Consoles: Xbox 360 (reviewed), PS3, PC
Release: 27 September 2011 (Americas), 13 October 2011 (Europe and Australia)
Price: Fishpond Australia ($88.56), Amazon US ($55.52), Amazon UK (£37.99)
Apparently, 2012 is the year of change. With a host of sports games introducing new features – and some revamping their franchised title entirely – it’s safe to say that the next generation of sports simulation has probably arrived.
Konami’s latest football sim, Pro Evolution Soccer 2012, boasts an improved Active AI, a new Teammate Control System, and a new face for the cover (although you may remember him from PES 2008): Cristiano Ronaldo. Overall, the title is a well-rounded and improved experience that caters for a variety of different skill levels; however, there are a variety of small issues that prevent the title from reaching its full potential and because of this the game can, at times, seem unfinished.
PES 2012’s menu presents gamers with Exhibition Mode, the UEFA Champion’s League, Copa Santander Libertadores, Football Life (with Master League and Become a Legend), League/Cup and community/online options. PES has always been lacking a bit in the licenses department, and while Konami have built upon the licenses from PES 2011, many gamers will still be disappointed at the lack of diversity in licensing.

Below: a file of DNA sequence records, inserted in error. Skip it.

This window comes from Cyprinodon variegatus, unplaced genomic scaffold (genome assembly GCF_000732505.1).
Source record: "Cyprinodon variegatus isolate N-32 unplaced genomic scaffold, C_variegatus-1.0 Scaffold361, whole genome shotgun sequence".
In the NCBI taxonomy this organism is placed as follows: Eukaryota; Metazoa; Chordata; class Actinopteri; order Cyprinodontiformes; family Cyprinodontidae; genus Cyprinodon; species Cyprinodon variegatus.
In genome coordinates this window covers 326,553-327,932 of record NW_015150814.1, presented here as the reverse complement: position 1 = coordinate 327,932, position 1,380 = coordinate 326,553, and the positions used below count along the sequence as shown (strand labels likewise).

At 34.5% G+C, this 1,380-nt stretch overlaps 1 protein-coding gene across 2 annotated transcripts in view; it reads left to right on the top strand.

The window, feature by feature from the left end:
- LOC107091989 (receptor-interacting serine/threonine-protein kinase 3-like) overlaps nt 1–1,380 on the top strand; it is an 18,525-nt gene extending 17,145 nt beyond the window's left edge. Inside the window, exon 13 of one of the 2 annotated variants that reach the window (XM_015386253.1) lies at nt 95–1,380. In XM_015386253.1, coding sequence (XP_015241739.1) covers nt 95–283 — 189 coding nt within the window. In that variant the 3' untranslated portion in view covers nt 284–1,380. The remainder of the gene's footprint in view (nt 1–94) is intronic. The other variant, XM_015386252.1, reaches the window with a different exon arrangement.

Aside from UEFA’s licenses and the license for Copa, three other leagues are fully licensed: France’s Ligue 1, Netherlands’ Eredivisie, and Spain’s Liga BBVA (yes, Konami, you get brownie points for this one!). Premier League fans will be disappointed that, again, only Manchester United and Tottenham Hotspur are licensed. Teams are again given fictional names like Chelsea (London FC) and Arsenal (North London FC), and leagues such as the Serie A have all the teams licensed but not the logo and name. It’s great to see Konami listening to the gamers and churning out more licensed teams, but it’s undeniable that many people will still feel the lack of comprehensive licenses takes away from the authenticity of the game.